|Sunday, November 30, 2003|
I was 20 years old, and a newly-minted B.A., cocky, and full of self-importance an uncle of mine who was visiting us had offered to take me to a baithak to be given by Pandit Ramakrishna Vaze, whom people knew as Vaze-bua. As we were about to start, I innocently asked: "Mama, when do you think it will give over?" "To ask such a question is to show what a jungli you are: You go to a baithak as a devotee of classical music, a dardi not some goon who listens to bhajans and film songs on the radio, lolling in bed."
That particular baithak did not end till the dawn hours. The Pandit took a long time to work himself into its resonance, and then he was in full flow, and I could see from the rapt expressions of my uncle and the other dardis, gave a great performance. Since then, I have learned to enjoy raga vocal music, but only of the canned variety. I never became a dardi.
Years later, I read in E.M. Foster’s Hill of Devi, that he, too had a similar experience: that baithaks in India were not for clock-watchers, but connoisseurs. This is how Forster tells it:
"I went to bed at midnight, but at 3 a.m. something unusual aroused me—the music became beautiful. (so) I rejoined the company (to find that most people) had gone off to their homes, and only a few experts survived.... I have no doubt that I was listening to great art."
"Why save your best singers until 3 a.m.?" Forster asks, and I feel sure that my musical Mama, if he had been there, would have told him that it was just not done to ask such a question. Good music is for those who know good music—dardis.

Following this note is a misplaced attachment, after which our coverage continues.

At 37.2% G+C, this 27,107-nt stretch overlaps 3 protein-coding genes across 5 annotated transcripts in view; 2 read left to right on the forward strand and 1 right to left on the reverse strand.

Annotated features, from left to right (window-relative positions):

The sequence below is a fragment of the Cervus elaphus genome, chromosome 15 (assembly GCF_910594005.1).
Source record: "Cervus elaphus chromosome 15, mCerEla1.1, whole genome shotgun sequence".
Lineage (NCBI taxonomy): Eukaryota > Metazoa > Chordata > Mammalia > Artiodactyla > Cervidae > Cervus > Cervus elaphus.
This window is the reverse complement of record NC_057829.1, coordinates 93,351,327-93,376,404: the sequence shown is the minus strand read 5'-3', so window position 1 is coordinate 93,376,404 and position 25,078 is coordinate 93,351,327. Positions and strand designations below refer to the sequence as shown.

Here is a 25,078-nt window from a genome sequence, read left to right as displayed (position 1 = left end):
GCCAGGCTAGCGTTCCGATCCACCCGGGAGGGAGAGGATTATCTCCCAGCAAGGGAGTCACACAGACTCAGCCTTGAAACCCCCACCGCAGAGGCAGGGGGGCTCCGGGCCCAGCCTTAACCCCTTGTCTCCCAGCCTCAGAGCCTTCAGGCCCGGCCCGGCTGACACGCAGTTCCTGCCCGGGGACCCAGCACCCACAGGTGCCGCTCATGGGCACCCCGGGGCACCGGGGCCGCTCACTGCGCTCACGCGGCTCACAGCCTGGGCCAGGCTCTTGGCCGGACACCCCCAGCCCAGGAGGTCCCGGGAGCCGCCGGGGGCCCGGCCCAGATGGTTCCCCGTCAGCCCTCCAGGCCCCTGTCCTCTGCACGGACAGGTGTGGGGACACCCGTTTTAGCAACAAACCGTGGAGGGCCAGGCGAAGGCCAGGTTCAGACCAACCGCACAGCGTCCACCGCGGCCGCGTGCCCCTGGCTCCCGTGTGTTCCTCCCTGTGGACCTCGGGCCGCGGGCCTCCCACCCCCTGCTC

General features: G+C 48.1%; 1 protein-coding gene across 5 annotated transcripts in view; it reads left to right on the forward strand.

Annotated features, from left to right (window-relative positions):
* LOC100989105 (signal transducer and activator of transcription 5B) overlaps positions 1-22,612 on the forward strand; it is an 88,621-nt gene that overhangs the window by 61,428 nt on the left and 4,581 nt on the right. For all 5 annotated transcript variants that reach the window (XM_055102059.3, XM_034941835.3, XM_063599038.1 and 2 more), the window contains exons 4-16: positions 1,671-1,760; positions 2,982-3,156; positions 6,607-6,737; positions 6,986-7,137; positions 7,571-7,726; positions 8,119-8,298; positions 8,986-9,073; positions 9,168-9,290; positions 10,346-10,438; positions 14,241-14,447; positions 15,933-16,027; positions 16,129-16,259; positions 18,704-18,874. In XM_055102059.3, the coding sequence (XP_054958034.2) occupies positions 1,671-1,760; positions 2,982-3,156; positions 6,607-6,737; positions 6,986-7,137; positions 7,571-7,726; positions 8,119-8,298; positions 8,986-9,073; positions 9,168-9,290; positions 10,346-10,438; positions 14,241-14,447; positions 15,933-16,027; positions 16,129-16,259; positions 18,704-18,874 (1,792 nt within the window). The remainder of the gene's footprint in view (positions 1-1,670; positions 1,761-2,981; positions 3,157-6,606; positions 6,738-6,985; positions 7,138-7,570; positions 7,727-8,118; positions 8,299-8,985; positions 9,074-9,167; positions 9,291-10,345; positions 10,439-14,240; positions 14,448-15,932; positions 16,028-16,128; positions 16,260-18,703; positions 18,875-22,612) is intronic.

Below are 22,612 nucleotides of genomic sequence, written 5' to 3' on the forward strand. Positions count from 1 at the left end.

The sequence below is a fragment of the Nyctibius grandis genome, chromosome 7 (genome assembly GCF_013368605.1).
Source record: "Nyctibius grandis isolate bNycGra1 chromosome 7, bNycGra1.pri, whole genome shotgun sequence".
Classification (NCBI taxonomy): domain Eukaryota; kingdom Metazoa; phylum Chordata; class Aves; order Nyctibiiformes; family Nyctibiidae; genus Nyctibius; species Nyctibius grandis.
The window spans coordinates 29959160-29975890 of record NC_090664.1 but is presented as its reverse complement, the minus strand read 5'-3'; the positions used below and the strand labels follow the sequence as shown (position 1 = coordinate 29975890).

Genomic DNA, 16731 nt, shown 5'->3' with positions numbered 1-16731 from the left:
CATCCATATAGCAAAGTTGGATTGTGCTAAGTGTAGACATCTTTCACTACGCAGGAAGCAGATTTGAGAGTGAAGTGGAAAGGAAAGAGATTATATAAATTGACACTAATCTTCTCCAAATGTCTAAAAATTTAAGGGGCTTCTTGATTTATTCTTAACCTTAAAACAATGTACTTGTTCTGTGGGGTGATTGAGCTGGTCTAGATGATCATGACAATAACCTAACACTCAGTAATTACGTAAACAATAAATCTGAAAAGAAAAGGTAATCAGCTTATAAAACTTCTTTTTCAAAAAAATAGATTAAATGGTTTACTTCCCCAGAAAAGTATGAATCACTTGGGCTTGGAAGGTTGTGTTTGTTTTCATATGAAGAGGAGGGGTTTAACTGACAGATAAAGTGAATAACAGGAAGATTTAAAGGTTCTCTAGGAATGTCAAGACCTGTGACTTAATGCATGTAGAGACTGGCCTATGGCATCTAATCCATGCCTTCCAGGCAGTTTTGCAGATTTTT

What is true of raga singing baithaks, or mehfils, must be also true of our Lok Sabha proceedings— at any rate on the evidence of the ‘No- Confidence’ motion debate in mid-August, 2003 which was shown live on the national TV channel.
That debate was slotted to be over fairly early in the evening, say 6 pm. And it must be on that assumption that Ataljee, absolutely certain of a resounding ‘No’ vote, had invited his staunch supporters to a celebratory dinner at his house. That dinner had to wait till after midnight.
As it happened, it was purely by chance that saw the show on TV— perhaps I’d punched the wrong button on the remote. And then I thought it was a football match I was watching, because of the sound effects.
A constant buzz over which only loudly shouted words could be heard distinctly, but the images on the screen were not of ox-shouldered men in colourful jersies and shorts but of men and women dressed with everyday casualness seated on padded benches in a great hall, trying to listen to some one making a speech: The Lok Sabha is in session.
In a football match, the background din, no matter how distracting, is easy to ignore; because of the action on the field; those muscular men showing off their skills that are priced in millions of dollars. Here there was no ‘action’ to speak of, only the sounds, the speechifying was all. And, for minutes on end, it was not possible to make out what was being said because several other people, too, were speaking at the same time in extra-loud voices, and only those who shouted loudest could be heard.
Till the Speaker himself was successful in restoring order. And this was invariably done by the exercise of the utmost restraint, by gentle persuasion and mild admonitory warnings, the sternest of them being the threat of what they were saying ‘not going on record’ and, in extreme cases, blocking off their images from the TV coverage.